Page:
Furthermore, to provide Armenia with immediate support, the Union could, following the example of what it has done with Ukraine, immediately open its borders to Armenian persons and goods. The EU should also provide Armenia immediately with all the arms it needs to defend itself. At the same time, the EU should introduce an embargo on arms sales to Turkey and Azerbaijan.
Unless we believe, as does Josep Borrell, the EU’s High Representative for Foreign and Security Policy, that “the war in Ukraine has made us [the EU] a geopolitical power, not just an economic one” 23, and that the status of “power” can be decreed, then the support that the Union can give Armenia is a matter of “soft power”. To be able to do more, the Union would need a degree of strategic autonomy. This is impossible until a solid group of member states recognise that the main obstacle to the emergence of such strategic autonomy is none other than the approach defended by the member state that is crying out for that autonomy.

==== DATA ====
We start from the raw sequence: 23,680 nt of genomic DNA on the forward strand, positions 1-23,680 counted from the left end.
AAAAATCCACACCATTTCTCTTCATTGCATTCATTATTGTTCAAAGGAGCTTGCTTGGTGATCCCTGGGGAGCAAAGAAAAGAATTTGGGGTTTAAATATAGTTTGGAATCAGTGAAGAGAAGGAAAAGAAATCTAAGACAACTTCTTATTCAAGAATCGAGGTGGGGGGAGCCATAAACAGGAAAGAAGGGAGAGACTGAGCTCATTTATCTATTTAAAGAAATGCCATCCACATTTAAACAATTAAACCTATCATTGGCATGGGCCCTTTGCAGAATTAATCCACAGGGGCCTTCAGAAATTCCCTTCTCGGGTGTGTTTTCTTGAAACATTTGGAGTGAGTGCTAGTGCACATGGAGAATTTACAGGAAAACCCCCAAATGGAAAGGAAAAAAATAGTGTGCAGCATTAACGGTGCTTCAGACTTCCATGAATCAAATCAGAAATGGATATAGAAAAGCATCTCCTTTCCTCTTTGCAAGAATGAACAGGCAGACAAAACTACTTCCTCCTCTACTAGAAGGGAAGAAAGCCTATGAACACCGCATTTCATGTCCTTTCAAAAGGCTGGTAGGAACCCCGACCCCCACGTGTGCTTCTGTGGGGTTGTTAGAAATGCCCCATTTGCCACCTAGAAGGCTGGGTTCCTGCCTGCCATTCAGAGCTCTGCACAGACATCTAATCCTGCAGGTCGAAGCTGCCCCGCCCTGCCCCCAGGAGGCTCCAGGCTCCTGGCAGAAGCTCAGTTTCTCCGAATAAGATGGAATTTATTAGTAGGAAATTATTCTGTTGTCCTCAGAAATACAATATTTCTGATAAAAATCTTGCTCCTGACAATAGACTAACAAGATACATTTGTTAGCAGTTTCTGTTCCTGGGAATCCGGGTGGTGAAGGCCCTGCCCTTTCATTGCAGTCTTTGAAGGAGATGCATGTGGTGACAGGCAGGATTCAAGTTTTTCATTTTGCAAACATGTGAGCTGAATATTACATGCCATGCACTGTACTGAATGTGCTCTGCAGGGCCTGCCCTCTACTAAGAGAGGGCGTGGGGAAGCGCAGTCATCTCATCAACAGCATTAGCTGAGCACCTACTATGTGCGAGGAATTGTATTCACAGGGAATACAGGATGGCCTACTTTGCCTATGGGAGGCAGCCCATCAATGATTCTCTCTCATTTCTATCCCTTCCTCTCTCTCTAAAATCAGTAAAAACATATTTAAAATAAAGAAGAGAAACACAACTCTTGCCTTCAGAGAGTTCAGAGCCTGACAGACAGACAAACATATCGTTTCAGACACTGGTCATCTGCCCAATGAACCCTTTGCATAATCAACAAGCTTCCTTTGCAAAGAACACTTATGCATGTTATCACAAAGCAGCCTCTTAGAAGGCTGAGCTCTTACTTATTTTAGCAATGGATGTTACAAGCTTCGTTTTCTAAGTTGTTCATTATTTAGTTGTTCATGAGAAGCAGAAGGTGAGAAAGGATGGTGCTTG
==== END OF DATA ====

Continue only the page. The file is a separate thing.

Translated by Voxeurop
- IAI, Istituto Affari Internazionali ↩
- Nathalie Tocci, “Nagorno-Karabakh’s tragedy has echoes of Europe’s dark past. But a remedy lies in Europe too”, The Guardian, 2 October 2023 ↩
- Turkey covers an area of 783,000 km2. The surface area of present-day Armenia is 29,000 km2. ↩
- In addition to the Armenians, the genocide also claimed 250,000 victims among the Assyro-Chaldean minority in the Eastern provinces and 350,000 among the Pontics, the Greek-speaking Orthodox in the province of Pontus. ↩